Sleep deprivation linked to aggressive breast cancer. Published in the August 2012 issue of Breast Cancer Research and Treatment, the study found that women who reported six hours or less of sleep per night on average had higher tumour recurrence scores. A strong immune system is crucial to ward off cancer. Sleep is nature’s way of healing and strengthening the body.
- Vitamin D deficiency and breast cancer. Research has found a clear association between exposure to sunlight and breast cancer. The ultraviolet portion of sunlight stimulates the body to produce Vitamin D which protects from breast cancer.
Exercise lowers breast cancer risk. Exercising 4 or more hours per week may decrease hormone levels and the risk of breast cancer.
- Monthly self-examination. Yes, after all’s been said and done, please remember to palpate and check yourself a few days after your periods every month. That was how I discovered mine when I did.
I wish I had known what I know now so that I could have made certain lifestyle changes then. But it is my hope that by reading this today, you will make the necessary changes in your own life and in the lives of your loved ones.
This list is by no means exhaustive. Neither is it meant to alarm you if you had ticked off more than one category above. I believe it is a series of high risk factors which we engage in that ultimately tips the balance of good health and puts the woman at risk. I have since made some major changes in my lifestyle and dietary intake. I juice daily. I have stopped taking all dairy. I try to keep to a vegetarian steamed diet, though I sometimes have small quantities of fish and chicken. I have cut out sugar and desserts. I try to exercise outdoors at least an hour every day. I am learning to breathe deeply. I try to go to bed by 11pm. I am back to my ideal weight.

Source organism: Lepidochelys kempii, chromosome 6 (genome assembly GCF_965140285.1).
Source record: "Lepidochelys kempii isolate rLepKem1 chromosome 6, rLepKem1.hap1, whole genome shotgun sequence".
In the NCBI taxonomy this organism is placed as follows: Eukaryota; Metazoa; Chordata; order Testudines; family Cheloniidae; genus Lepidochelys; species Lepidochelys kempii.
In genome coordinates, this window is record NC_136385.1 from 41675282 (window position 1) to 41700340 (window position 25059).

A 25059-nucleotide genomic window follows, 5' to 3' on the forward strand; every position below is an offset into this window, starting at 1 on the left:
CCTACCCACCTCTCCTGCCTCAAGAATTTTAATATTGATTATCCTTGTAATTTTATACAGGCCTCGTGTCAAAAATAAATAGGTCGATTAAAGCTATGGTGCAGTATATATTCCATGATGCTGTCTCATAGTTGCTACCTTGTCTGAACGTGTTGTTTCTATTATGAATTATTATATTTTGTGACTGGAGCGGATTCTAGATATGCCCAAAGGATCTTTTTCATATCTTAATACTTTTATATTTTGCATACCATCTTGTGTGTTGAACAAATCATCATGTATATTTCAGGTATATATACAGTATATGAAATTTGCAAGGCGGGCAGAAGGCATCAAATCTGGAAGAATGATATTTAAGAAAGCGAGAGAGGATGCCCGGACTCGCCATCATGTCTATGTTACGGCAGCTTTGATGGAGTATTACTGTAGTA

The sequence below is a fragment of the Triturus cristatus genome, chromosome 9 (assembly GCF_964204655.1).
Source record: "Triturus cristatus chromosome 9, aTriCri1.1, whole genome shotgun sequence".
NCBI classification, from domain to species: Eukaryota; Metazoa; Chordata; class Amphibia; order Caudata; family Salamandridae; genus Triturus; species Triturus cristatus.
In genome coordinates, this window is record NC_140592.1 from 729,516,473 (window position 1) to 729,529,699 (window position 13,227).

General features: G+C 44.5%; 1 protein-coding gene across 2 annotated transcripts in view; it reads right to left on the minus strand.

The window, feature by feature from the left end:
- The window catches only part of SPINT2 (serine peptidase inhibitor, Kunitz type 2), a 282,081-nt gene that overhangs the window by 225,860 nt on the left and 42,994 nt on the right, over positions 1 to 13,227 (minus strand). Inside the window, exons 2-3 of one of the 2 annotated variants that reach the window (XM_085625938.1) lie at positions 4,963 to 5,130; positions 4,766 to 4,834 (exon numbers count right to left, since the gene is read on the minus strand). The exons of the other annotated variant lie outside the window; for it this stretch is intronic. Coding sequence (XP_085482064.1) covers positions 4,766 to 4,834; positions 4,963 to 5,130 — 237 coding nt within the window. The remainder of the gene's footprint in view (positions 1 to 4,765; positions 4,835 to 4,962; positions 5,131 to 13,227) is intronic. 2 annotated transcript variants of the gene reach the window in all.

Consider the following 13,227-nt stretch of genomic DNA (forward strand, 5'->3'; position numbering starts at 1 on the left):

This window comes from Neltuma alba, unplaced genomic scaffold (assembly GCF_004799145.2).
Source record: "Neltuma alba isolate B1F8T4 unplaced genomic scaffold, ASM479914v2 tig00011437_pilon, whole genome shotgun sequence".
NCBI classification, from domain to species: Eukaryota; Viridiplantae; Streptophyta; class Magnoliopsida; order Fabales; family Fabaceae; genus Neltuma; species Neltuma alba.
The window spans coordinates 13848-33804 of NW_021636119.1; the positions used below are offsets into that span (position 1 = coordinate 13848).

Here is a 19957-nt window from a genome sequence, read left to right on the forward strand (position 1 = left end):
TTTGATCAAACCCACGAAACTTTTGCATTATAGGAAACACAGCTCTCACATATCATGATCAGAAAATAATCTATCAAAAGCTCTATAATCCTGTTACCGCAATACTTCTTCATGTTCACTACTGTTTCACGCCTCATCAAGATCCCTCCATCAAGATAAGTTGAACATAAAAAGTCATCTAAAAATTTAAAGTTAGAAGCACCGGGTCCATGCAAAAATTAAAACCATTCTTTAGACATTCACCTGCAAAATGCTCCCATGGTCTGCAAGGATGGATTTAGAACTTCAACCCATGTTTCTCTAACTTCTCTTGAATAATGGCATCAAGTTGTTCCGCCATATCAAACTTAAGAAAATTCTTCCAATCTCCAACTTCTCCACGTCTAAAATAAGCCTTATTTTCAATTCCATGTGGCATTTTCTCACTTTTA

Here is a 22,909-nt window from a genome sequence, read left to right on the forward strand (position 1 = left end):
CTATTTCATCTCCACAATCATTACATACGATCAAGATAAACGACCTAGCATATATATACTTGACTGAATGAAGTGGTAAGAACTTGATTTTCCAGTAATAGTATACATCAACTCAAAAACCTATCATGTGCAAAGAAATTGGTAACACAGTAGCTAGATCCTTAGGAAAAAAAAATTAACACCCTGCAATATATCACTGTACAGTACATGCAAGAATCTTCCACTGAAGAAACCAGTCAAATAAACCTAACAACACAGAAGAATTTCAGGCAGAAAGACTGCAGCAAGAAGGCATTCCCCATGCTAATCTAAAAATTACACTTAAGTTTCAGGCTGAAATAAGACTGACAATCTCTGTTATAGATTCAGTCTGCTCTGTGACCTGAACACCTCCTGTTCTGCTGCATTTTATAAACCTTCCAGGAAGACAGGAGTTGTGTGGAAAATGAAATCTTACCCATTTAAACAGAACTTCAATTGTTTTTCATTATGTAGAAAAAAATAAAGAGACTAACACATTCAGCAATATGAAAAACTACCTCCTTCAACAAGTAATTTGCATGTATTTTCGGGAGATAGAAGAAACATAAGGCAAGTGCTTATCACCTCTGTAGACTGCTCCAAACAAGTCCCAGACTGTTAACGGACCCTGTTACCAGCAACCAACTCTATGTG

If there is one thing I can leave with you today from all my research and reading it is this: Breast cancer is preventable.
Further reading. Nature’s Cancer Fighting Foods, A Cancer Battle Plan, The Gerson Institute
Please note: This article is not meant to substitute any medical advice given by qualified physicians nor does it claim to be a prescription for any medication or medical treatment.
If I had to name one cancer trigger, it would be stress. Living is riddled with stress, even when we strive to live quietly. Crazy makers are everywhere, needling us around every corner. As hard as I try, I do get wound up. Most recently dealing with HP over computer issues–attempting to communicate over the telephone with outsourced techs with heavy accents. After ten hours of MY time, issues are still not resolved. As a cancer survivor, I find that I have less tolerance with BS. Life is too short to spend time with unpleasant circumstances!
At least stunning fall is here and I can get out and de-stress by riding a fine horse or walk a quiet path.
Be still today Sharon and tune into the finer seconds of this day! 😉
I simply have to agree with you Diane! Looking back at my life prior to being diagnosed, one factor stood out (among others) and for me it was also stress. At that time I just didn’t have any coping skills or stress management know-how. I am learning not to sweat the small stuff 😀 Aaah…I have a feeling everything melts away into nothingness when riding a fine horse out on a crisp autumn day! You go have fun now and yes, I just returned from a very long walk mucking about in the woods on this stunning golden day and first snow! Many hugs to you my dear! Sharon
Excellent! I’m sure that many people have no idea how closely related cancer and diet is. I’m convinced that a plant based diet is the way to go after reading The China Study. Thanks for passing it on.